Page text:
What – was Norman Bates – Japanese?
I read something in a true crime book about how serial killers used to be an upper class phenomenon. Barons and marquis preying on the peasants, on down to Jack the Ripper theories and that sort of thing. And now, supposedly, all our serial killers are from below the poverty line, and they hunt victims almost exclusively from a class above.
I’ve always thought that this idea was bunk – an easy mangling of available data and statistics. For one thing, the royal psychos were wont to operate with relative impunity with the aid of several servants, while the serial killer, by definition, works alone and in secret, without any apparent motive.
Whether you agree or not, in substance American Psycho brings that theory around full circle. Patric Bateman (Christian Bale) is one of the bored elite in the New York of the 1980s, at the top of the food chain. He has a job on Wall Street, where he makes a great deal of money doing nothing. His appearance, opinions and personality are all a shallow creation of glossy fashion magazines. There’s nothing you’d notice that would distinguish him from any of his bored, useless, wealthy peers – in fact, he’s commonly being mistaken for someone else.
The only time Bateman (a not-too-clever play on Norman Bates) is even remotely human, is when he lets down his mask of sanity and becomes an inhuman beast – savagely striking out and destroying women, bums and animals. As if to reinforce his elitist agenda, he appears to get away with his heinous crimes with ridiculous ease, never even coming close to getting caught. His own fiancée (Reese Witherspoon) keeps herself perfectly ignorant of his crimes, as well as his affair with her best friend (Samantha Mathis). No one seems to notice his crimes at all, that is until he chooses a victim from his own circle – committing a murder, for the first time, out of anger and jealousy. Making his co-worker Paul Owen (Jared Leto) “disappear” leads to an investigation by police detective Donald Kimball (Willem Defoe). Kimball, who seems to covet the lifestyle of Bateman and his friends, can only serve as a mockery – a twisted version of Bateman’s perfect face and body.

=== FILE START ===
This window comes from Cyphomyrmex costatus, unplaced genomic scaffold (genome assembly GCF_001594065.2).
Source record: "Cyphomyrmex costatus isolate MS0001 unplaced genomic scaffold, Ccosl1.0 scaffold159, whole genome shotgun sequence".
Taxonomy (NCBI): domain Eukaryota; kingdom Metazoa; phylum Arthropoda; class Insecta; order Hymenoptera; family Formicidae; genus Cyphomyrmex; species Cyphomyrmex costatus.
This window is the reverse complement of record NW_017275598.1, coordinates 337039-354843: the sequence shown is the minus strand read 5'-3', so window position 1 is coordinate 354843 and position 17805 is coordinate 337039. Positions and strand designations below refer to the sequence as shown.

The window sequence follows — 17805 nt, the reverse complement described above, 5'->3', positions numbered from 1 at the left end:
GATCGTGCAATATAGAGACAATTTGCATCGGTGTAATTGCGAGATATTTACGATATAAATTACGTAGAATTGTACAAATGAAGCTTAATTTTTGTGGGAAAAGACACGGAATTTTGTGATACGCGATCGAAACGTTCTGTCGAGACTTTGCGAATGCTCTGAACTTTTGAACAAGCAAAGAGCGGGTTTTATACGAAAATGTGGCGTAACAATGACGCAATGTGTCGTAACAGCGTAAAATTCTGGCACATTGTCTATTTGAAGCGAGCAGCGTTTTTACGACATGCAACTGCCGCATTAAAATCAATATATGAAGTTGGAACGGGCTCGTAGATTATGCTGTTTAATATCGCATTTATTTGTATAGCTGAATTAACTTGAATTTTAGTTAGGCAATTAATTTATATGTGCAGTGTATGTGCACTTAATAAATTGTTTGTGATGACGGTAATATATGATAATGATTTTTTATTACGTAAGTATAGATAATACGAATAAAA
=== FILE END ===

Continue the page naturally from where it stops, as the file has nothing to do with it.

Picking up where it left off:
Though we only see, um, bits and pieces of Bateman’s hobby at first, the more he descends from his ivory tower to gain humanity (sick and psychotic humanity, but humanity nonetheless), the closer he comes to getting caught. A prostitute he’s chosen nearly escapes from his house of horrors. Kimball appears to be coming close to cracking his alibi for the Owen murder. He eventually finds himself running through the night streets of downtown Manhattan, fleeing from the police and shooting anyone he thinks might become a witness.
It all boils down to a twist ending, which I won’t reveal in case you don’t see it coming. I’ll only say that if there’s something even more frightening than a psycho with a chainsaw, it might be a psycho without one.
The myth that slasher movies promote violence against women is headed off in this adaptation of by the choice of Mary Harron to direct and co-write (with actress Guinevere Turner) a very dark and often funny script, based on the novel by Brett Easton Ellis. The point is that Bateman gets his kicks preying mostly on women because they are the most cliche victims he can envision, plus they are easily lured into his clutches by good looks and money. I’m not defending his obvious misogyny, only saying that Harron and Turner place it properly as part and parcel of his insane egotism. Bateman will swat a fly, if he knows no one will catch him.
His nightmare is not that he’ll be caught and punished for his crimes – in fact, it’s quite the opposite.